Friday, April 3, 2015

Life Itself - documentary about the life of Roger Ebert

Several years ago, CNN reported for several days about a child who had been attacked by a shark in Florida. In a very unfortunate coincidence, Time-Life was marketing a set of jazz CDs. Their ads played on CNN over and over. And their ad started with Louis Armstrong singing "Mack the Knife" which begins "...the shark has pretty teeth, dear, and he shows then pearly white..."

I thought of this when they talked about Roger Ebert as editor of his university newspaper when Kennedy was assassinated. One article in he paper showed a picture of JFK when he visited the university years earlier. The paper was already in production but Ebert stopped the presses when he realized that an ad on the opposite page had a drawing of a Minuteman pointing his musket at the photo of Kennedy.

I don't pretend to be a critic but I'll mention a few things from the documentary----

Roger Ebert was a recovering alcoholic. He liked hanging around in bars in Chicago, but he finally realized he had to give it up. It surprised me because he appeared in Charles Bukowski's novel Hollywood about the making of the movie Barfly. Bukowski liked Ebert in part because he was drinking screwdrivers.

Gene Siskel was a swinger. At least at one point in his life. Hugh Hefner took a liking to him and he hung around the Playboy Mansion for a time and flew around on whatever Hefner called his private jet.

Ebert lived in a cheap little apartment and Siskel was always afraid he would quit the TV show. He was ecstatic when Ebert got married because it meant he would have expenses and couldn't walk away.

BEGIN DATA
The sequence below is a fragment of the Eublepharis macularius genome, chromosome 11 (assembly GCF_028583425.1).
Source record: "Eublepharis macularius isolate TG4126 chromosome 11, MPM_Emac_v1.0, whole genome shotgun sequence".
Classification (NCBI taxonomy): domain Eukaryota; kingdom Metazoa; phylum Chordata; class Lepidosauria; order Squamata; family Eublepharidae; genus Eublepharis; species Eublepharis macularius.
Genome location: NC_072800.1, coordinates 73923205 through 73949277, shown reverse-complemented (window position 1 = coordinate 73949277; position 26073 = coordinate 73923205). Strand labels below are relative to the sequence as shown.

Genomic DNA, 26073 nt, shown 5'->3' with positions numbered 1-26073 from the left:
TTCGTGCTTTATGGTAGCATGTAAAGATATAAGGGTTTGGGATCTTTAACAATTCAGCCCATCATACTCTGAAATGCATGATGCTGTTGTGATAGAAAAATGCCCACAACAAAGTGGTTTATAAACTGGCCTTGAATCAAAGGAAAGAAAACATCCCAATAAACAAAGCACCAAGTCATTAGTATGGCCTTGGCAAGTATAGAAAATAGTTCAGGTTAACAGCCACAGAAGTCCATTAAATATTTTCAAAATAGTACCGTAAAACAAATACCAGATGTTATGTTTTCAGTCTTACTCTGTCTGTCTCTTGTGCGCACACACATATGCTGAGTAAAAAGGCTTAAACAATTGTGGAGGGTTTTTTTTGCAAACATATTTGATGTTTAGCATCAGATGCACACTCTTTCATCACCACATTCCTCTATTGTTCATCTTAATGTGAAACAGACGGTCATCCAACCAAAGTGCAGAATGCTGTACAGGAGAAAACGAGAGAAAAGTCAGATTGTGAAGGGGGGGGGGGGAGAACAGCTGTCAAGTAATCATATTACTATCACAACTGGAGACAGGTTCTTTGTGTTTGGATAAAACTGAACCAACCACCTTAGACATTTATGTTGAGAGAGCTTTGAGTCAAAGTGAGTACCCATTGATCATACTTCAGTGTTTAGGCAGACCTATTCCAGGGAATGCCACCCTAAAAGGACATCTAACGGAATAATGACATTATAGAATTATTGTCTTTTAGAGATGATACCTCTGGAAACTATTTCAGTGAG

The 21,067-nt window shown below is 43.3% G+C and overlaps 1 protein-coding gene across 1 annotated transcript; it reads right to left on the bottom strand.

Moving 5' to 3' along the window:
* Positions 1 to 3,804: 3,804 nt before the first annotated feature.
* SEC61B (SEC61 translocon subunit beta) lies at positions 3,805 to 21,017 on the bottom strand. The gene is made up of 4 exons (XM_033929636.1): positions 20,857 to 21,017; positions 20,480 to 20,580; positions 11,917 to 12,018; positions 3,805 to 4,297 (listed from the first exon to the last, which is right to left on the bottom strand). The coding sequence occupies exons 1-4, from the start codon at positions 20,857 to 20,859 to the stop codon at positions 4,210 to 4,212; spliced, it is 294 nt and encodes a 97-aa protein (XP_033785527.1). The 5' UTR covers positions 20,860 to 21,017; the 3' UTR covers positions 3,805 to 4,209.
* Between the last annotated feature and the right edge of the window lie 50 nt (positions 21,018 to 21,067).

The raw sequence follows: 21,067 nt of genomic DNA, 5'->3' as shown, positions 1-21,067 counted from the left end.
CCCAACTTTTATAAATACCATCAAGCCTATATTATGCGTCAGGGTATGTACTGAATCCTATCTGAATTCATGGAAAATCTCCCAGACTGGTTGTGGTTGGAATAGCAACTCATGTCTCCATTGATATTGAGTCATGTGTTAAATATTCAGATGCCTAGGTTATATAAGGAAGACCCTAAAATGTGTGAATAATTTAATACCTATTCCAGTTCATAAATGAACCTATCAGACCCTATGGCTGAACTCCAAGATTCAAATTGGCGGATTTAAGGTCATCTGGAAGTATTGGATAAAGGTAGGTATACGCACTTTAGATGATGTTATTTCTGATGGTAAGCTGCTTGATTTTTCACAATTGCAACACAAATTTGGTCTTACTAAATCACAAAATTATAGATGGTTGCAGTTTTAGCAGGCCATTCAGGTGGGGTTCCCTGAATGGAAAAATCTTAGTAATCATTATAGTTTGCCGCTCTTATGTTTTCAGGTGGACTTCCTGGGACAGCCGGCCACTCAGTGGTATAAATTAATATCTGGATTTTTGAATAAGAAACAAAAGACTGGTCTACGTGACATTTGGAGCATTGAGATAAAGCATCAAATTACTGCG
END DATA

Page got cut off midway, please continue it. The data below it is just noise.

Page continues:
One time, Ebert was hanging around a bar with a prostitute.Back then, he was always hanging around with horrible women. He finally met his very lovely wife at an AA meeting.

He was great writer even in college. Was sort of overbearing and arrogant as editor of the school paper, but he was very good at it, so it wasn't so bad.

The Chicago Sun-Times where Ebert worked was the Working Class paper and had an African-American readership. The Chicago Tribune was white and bourgeois.

The documentary mentioned the terrible power Siskel and Ebert had. They didn't mention this in the movie, but I remember when Warren Beatty was asked about the death of Gene Siskel, and he said he didn't know movie critics ever died. Beatty had blamed Siskel and Ebert for the failure of Ishtar, and he had a point. Siskel and Ebert attacked the movie because the intentionally bad songs were bad.

Another critic described Siskel and Eberts show(s) as "consumer advice", not criticism, which is true. But the documentary also noted that they gave publicity to movies that wouldn't have been widely seen otherwise.

Ebert dismissed the idea that film criticism was dead. Thought the internet had brought about a renaissance in criticism.

No comments: